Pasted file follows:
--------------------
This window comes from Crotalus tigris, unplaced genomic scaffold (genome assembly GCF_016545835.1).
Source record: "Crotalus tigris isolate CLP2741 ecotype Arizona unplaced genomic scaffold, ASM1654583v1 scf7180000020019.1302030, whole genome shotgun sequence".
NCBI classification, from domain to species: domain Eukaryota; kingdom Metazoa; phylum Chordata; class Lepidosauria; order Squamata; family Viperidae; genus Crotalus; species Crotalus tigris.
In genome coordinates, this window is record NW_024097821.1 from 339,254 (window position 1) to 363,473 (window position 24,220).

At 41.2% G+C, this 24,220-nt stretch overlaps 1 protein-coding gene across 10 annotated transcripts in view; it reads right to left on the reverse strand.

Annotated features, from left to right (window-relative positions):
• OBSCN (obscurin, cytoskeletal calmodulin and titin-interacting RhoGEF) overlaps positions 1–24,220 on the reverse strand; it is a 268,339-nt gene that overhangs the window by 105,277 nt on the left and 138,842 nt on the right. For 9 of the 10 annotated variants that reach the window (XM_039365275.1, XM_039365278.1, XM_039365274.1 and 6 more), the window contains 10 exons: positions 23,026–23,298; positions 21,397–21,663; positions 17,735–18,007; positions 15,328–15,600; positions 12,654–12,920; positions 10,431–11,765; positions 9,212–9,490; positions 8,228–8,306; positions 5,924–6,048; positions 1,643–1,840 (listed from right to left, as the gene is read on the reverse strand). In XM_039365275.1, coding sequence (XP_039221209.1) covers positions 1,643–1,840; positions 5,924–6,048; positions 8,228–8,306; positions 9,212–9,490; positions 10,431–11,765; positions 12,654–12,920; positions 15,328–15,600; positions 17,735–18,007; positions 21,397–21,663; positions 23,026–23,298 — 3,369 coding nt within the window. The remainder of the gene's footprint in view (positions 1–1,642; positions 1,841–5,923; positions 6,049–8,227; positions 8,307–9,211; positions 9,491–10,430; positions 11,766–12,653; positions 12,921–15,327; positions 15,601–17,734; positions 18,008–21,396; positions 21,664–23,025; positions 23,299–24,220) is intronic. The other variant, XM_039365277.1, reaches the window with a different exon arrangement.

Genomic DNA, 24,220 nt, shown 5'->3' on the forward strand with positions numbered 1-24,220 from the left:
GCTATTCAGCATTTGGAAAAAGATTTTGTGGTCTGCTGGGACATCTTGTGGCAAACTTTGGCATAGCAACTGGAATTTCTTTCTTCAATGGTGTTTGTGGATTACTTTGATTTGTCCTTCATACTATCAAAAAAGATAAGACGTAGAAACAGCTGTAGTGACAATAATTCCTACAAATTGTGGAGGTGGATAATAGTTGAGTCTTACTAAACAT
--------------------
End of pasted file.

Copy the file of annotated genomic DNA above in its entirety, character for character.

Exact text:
This window comes from Crotalus tigris, unplaced genomic scaffold (genome assembly GCF_016545835.1).
Source record: "Crotalus tigris isolate CLP2741 ecotype Arizona unplaced genomic scaffold, ASM1654583v1 scf7180000020019.1302030, whole genome shotgun sequence".
NCBI classification, from domain to species: domain Eukaryota; kingdom Metazoa; phylum Chordata; class Lepidosauria; order Squamata; family Viperidae; genus Crotalus; species Crotalus tigris.
In genome coordinates, this window is record NW_024097821.1 from 339,254 (window position 1) to 363,473 (window position 24,220).

At 41.2% G+C, this 24,220-nt stretch overlaps 1 protein-coding gene across 10 annotated transcripts in view; it reads right to left on the reverse strand.

Annotated features, from left to right (window-relative positions):
• OBSCN (obscurin, cytoskeletal calmodulin and titin-interacting RhoGEF) overlaps positions 1–24,220 on the reverse strand; it is a 268,339-nt gene that overhangs the window by 105,277 nt on the left and 138,842 nt on the right. For 9 of the 10 annotated variants that reach the window (XM_039365275.1, XM_039365278.1, XM_039365274.1 and 6 more), the window contains 10 exons: positions 23,026–23,298; positions 21,397–21,663; positions 17,735–18,007; positions 15,328–15,600; positions 12,654–12,920; positions 10,431–11,765; positions 9,212–9,490; positions 8,228–8,306; positions 5,924–6,048; positions 1,643–1,840 (listed from right to left, as the gene is read on the reverse strand). In XM_039365275.1, coding sequence (XP_039221209.1) covers positions 1,643–1,840; positions 5,924–6,048; positions 8,228–8,306; positions 9,212–9,490; positions 10,431–11,765; positions 12,654–12,920; positions 15,328–15,600; positions 17,735–18,007; positions 21,397–21,663; positions 23,026–23,298 — 3,369 coding nt within the window. The remainder of the gene's footprint in view (positions 1–1,642; positions 1,841–5,923; positions 6,049–8,227; positions 8,307–9,211; positions 9,491–10,430; positions 11,766–12,653; positions 12,921–15,327; positions 15,601–17,734; positions 18,008–21,396; positions 21,664–23,025; positions 23,299–24,220) is intronic. The other variant, XM_039365277.1, reaches the window with a different exon arrangement.

Genomic DNA, 24,220 nt, shown 5'->3' on the forward strand with positions numbered 1-24,220 from the left:
GCTATTCAGCATTTGGAAAAAGATTTTGTGGTCTGCTGGGACATCTTGTGGCAAACTTTGGCATAGCAACTGGAATTTCTTTCTTCAATGGTGTTTGTGGATTACTTTGATTTGTCCTTCATACTATCAAAAAAGATAAGACGTAGAAACAGCTGTAGTGACAATAATTCCTACAAATTGTGGAGGTGGATAATAGTTGAGTCTTACTAAACAT